Thursday, June 13, 2024
International Women’s Day falls on March 8

Celebrating strength, inspiring change

by damith
March 3, 2024 1:05 am 0 comment 1.5K views

By Samangie Wettimuny

From the bustling streets of cities to the quiet corners of rural towns, women everywhere share their struggles. While some may argue that men face challenges too, the truth is that being born as a woman simply exposes one to a host of additional challenges and vulnerabilities.

Despite many obstacles, women across the globe have been stepping up in so many areas over the years. They’re making waves in politics, business, economics, and administrative fields. In the non-ending story of humanity’s journey, women indeed stand out as resilient heroes, crafting tales of strength and victory through the passage of time.

Every day is a woman’s day, that’s for sure. But certainly, there’s something special about March 8. Since its inception over a century ago, International Women’s Day has evolved into a global celebration of women’s achievements, resilience, and ongoing struggle for gender equality. It is a day to celebrate the unwavering spirit of women across boundaries, whose boundless strength and resilience light up the path toward a brighter, fairer tomorrow.

First woman PM

Despite the prolonged notion that women are incapable of effectively utilising their intelligence, they have consistently proven otherwise when given the chance. A notable example is from Sri Lanka itself! Decades ago, the world witnessed the remarkable leadership of Sirima Bandaranaike, the first female Prime Minister. Amidst adversity, as a grieving widow and mother of three, she faced disparaging remarks from opposition forces. Yet, she defied these odds, demonstrating unequivocally the strength and leadership acumen inherent in women. Sirima Bandaranaike’s legacy serves as a testament to the fact that gender does not impede excellence.

Effective administrative tips

A female local government officer, who preferred to remain anonymous, shared with the writer that despite not conducting a formal survey, her extensive 25-year experience suggests that the notion of female staff prioritising family and childcare over office duties is untrue. She emphasised the dedication and talent of many women under her supervision, noting their proactive efforts to expand their knowledge through reading and professional development courses. She also highlighted their invaluable support during the Covid-19 pandemic, surpassing the assistance provided by some male colleagues in higher positions.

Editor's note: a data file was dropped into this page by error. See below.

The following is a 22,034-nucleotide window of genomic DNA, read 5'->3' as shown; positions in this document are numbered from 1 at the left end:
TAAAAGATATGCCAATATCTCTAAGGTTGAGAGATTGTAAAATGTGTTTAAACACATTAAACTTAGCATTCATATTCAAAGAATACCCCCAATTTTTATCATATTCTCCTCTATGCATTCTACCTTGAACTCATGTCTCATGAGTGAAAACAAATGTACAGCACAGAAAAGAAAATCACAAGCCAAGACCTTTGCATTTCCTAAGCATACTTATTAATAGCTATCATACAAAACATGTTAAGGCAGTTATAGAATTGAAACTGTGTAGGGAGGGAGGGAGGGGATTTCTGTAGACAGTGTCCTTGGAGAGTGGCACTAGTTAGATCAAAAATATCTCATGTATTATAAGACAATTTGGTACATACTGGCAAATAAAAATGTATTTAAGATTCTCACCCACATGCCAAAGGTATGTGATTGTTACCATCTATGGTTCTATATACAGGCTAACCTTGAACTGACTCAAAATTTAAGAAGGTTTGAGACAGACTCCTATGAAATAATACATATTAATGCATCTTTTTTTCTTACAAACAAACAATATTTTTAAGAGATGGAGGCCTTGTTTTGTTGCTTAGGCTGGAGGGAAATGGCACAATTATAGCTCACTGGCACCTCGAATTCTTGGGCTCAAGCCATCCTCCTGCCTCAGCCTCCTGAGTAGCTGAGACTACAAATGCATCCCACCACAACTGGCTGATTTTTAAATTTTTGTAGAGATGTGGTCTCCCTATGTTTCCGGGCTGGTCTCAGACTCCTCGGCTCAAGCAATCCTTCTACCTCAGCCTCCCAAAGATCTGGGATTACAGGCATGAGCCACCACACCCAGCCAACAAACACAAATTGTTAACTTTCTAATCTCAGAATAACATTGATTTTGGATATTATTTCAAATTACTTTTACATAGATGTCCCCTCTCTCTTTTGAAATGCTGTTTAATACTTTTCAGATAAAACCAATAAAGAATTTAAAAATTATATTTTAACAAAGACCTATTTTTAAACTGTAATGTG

While her account may not reflect the nationwide situation, it underscores the remarkable dedication and commitment demonstrated by female officers, despite numerous familial and personal obligations.

Sensitivity, not a weakness

By nature, women may exhibit less outward toughness than men, yet their sensitivity and capacity to empathise are not weaknesses but rather blessings. These qualities make women more compassionate, without diminishing their rationality. Their ability to attentively listen to the grievances of others renders them more sympathetic leaders. Ultimately, effective leadership hinges not solely on strength but on qualities of empathy and understanding, which women often embody to a greater degree. Thus, a truly effective leader must first and foremost be a compassionate and empathetic human being.

Many countries that appoint women to diplomatic missions find success, owing to the patience, courage, and diplomacy these women possess. Their ability to navigate complex negotiations with a blend of strength and grace often leads to favorable outcomes.

Global Gender Gap Report 2023

The 2023 edition of Global Gender Gap (GGGR) highlights a sobering reality; closing the gender gap will take over a century. Although the Global Parity Score has recovered to Pre-Covid-19 levels, the rate of change has remarkably slowed down. While strides have been made in educational attainment and health, progress in women’s economic participation and political empowerment remain significant challenges, with progress lagging behind.